Dr. Gene Moor has vast experience in the diagnosis and treatment of skin cancer. Skin cancer treatment usually requires surgery to remove the growth. There are three primary types of skin cancers: Basal Cell, Squamous Cell and Melanoma. The individual treatment and follow-up care may be very different. At your consultation, Dr. Moor will discuss your treatment options, both surgical and non-surgical and recommend a treatment and follow-up plan. Any surgical procedure will result in a scar. Dr. Moor is well experienced in the maximum camouflage of his scars and rearranging skin to cover the excised lesion without dramatically changing your appearance. Patients are referred to Dr. Moor because the excision and reconstruction can be quite involved, complicated and require more than one reconstructive procedure.
The visible size of the skin lesion can be deceiving. What is visible on the skin surface, often only represents a small portion of the entire skin cancer. Beneath the skin surface the cancer cells can cover a much larger area with no discernible borders. In these cases specialized techniques, Moh's and frozen sections are utilized to preserve as much skin as possible. The skin cancer is removed and microscopically examined by the pathologist before closure to insure that all cancer cells are removed. If we don't have “clear margins” Dr. Moor will continue meticulously removing more tissue, until cancer-free margins are obtained. Immediately after the clear margins are achieved the wound is not left open to “heal on its own” but Dr. Moor starts the reconstructive process and closes the wound. The reconstruction may be a direct closure, a local flap, or a skin graft. We try to place the suture line in the natural creases and curves of the face trying to minimize the appearance of the scar. At your consultation Dr. Moor will discuss with you the different treatment options that you have. With certain pre-cancerous lesions he may suggest treatment with an ointment. Dr. Moor always takes into consideration your general health, the risks of surgery and potential complications. He may suggest radiation therapy as the primary mode of treatment. Not all skin cancers act the same and additional post-operative treatment and close follow-up care may be necessary. (Melanoma is a very dangerous skin cancer and should be followed rigorously.) It is entirely possible that the factors that were in place and caused your skin cancer in the first place, will generate new skin cancers in the same region. Early detection is the key to curing skin cancer. It is important that you perform self-examinations, schedule annual skin cancer screening and practice good sun protection. Once you have a skin cancer you are at a higher risk of developing more skin cancers, and keep in mind that skin cancers can recur. For a more comprehensive consultation on skin cancer treatment contact Dr. Gene Moor at ALABAMA PLASTIC SURGERY, in Mountain Brook, Alabama 205-871-2002.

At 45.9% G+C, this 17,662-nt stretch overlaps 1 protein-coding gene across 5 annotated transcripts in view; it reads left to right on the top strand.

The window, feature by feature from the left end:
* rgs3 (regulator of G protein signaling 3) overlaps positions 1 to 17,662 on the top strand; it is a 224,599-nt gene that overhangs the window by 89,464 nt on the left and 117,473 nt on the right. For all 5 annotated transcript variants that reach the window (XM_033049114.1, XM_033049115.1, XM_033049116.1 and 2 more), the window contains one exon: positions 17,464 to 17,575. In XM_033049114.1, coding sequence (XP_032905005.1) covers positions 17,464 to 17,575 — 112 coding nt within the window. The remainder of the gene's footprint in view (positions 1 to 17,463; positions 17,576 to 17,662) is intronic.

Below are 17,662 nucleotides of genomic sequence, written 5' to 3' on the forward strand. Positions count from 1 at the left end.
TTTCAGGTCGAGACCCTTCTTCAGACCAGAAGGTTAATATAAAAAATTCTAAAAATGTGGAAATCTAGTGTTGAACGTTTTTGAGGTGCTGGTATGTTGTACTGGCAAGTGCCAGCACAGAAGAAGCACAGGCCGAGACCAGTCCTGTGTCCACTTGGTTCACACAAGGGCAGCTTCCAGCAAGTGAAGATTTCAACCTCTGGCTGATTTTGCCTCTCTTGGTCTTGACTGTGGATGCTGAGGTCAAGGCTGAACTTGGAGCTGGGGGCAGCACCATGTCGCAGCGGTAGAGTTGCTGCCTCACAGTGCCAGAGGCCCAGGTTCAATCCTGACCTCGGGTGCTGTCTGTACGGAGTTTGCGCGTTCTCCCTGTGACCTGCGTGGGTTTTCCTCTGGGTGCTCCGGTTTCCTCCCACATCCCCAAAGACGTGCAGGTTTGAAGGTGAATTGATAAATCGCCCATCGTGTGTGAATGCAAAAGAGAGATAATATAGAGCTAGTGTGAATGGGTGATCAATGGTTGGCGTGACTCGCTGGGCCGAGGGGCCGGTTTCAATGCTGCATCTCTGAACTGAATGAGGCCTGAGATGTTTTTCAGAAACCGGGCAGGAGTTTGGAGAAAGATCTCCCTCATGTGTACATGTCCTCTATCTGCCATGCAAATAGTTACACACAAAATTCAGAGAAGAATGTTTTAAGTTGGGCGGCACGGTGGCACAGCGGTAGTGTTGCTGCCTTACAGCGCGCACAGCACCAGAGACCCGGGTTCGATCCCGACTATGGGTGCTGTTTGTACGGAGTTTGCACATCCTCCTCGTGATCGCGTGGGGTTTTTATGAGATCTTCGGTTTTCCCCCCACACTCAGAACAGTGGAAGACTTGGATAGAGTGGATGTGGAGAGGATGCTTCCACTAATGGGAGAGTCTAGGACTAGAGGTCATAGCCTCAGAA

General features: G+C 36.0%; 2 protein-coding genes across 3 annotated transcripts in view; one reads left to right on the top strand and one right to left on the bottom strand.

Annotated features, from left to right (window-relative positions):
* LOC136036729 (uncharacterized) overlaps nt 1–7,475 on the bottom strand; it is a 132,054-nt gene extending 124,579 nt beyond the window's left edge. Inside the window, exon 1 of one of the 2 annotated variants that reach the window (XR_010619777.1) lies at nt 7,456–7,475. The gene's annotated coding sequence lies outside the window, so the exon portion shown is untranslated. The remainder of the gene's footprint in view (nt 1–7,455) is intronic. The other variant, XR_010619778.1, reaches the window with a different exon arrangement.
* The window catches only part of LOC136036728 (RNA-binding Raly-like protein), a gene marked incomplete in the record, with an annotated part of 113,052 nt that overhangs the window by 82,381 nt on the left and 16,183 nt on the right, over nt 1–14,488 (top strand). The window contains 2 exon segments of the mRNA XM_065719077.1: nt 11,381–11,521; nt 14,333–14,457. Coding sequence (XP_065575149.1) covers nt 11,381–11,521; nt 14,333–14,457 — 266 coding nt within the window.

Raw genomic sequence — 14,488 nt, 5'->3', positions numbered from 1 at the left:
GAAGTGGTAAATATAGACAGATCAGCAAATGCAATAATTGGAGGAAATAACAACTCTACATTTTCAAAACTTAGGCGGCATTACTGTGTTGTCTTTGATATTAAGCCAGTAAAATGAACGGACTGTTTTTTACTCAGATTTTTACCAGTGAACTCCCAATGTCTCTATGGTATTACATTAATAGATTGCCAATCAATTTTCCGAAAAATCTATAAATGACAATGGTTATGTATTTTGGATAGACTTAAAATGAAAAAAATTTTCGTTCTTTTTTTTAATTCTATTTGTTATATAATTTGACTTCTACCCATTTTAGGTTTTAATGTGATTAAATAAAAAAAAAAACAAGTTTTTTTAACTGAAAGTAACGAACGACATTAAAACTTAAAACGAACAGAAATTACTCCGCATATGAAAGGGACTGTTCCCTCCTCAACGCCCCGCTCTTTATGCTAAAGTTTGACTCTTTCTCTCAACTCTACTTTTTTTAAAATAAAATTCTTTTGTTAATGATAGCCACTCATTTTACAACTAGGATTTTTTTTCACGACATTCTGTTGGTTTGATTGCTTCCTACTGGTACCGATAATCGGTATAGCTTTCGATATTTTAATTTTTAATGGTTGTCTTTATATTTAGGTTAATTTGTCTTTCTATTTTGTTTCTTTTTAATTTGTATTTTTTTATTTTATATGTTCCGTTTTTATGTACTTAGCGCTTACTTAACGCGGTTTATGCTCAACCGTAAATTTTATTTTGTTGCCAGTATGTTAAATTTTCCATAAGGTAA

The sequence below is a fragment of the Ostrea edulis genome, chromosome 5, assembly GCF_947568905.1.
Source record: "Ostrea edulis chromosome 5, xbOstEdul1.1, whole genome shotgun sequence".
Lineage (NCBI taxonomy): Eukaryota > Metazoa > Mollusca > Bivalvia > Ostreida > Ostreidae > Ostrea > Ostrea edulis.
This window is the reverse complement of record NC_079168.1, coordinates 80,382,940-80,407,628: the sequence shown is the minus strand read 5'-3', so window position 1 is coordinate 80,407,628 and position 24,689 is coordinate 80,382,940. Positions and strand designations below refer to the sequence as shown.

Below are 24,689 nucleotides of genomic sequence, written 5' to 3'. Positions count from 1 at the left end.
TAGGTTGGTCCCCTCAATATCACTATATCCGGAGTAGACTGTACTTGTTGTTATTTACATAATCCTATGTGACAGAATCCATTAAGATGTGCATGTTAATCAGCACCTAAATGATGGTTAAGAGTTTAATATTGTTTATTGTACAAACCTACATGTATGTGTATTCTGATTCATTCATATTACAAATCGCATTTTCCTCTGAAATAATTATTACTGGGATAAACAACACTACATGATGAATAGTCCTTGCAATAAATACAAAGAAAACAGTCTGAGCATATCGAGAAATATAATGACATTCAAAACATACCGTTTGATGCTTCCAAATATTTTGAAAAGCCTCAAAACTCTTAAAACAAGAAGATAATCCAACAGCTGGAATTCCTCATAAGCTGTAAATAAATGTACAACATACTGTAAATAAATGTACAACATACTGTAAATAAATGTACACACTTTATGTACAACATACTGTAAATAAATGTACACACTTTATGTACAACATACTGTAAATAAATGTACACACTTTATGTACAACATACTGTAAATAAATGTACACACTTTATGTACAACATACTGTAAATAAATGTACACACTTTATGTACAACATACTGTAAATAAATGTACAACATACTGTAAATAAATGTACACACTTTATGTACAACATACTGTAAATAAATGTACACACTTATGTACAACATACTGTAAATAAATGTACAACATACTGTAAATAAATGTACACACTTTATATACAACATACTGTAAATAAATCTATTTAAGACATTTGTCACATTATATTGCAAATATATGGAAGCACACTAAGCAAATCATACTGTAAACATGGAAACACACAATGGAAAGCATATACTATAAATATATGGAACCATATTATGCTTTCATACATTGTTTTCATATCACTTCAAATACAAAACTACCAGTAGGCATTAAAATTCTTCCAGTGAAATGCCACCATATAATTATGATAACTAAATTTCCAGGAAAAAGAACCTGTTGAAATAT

The primary cause of skin cancer is the over exposure to sun light, especially when a history of sunburn and blistering is present. Most skin cancers develop and are the result of a cumulative effect of over 20 years of sun exposure. Avoidance of the sun and sunscreen are the best ways to prevent skin cancer.
The American Cancer Society suggests that everyone should use a sunscreen daily, all year long, and in any weather. It should be applied one half hour before going outside giving the skin time to absorb it. Sunscreen should be reapplied every two hours. It is important that the sunscreen includes broad spectrum protection (UVA and UVB) and is SPF 30 or above. AN SPF 30 protects against 97% UVB and SPF 50 protects 98%. There are other physical, environmental and genetic factors that contribute to skin cancer. New research indicates that adequate blood levels of Vitamin D offer protection agains skin cancer and that conversely, low levels of Vitamin D increase the chances of getting skin cancer. Patients with Melanoma who have low levels of Vitamin D are thought to have poorer outcomes.
Once the lesion, or mole has fully developed it normally remains of the same shape and color for many years. Beware of the lesion that has a sudden or continuous change in size color shape, or is itching or bleeds. This lesion needs to be evaluated.
The main skin cancer types are Basal Cell carcinoma, Squamous Cell carcinoma, and Malignant Melanoma.
Basal Cell carcinoma of the skin appears as a small, fleshy bump or nodule on the head, neck or hands and the lesions may appear flatter on the trunk. People with Basal Cell lesions frequently have light hair, light color eyes and a light complexion. These tumors do not spread quickly. In fact, they may take years to reach 1/2 inch in diameter.
Squamous Cell carcinoma may appear as nodular or red scaly patches found on the rim of the ear, the face, the nose, the lips, mouth or hands. The cure rate of both Basal Cell and Squamous Cell is over 95% when properly treated early.
Malignant Melanoma is the most virulent of the skin cancers. Yearly 70,000 new cases are diagnosed with an 87% cure if the cancer is detected early. Younger patients will have an even more virulent Melanoma. Melanoma is described as a pigmented, (ABCD rule) asymmetrical lesion with an irregular border. The color is not uniform with shades of tan, brown, black with a reddish, blue-white tint and about the size of an eraser head, greater than 6mm. Dr. Moor has extensive experience with Melanoma, and he will discuss your treatment options.
Early detection is the key to curing skin cancer. Self-examination is a must. Any lesion that has changed in size, color or appear should be evaluated. Dr. Moor will be happy to evaluate any suspicious lesion(s) you may have. For a more comprehensive consultation on skin cancer treatment, contact Dr. Gene Moor at ALABAMA PLASTIC SURGERY, in Mountain Brook, Alabama 205-871-2002.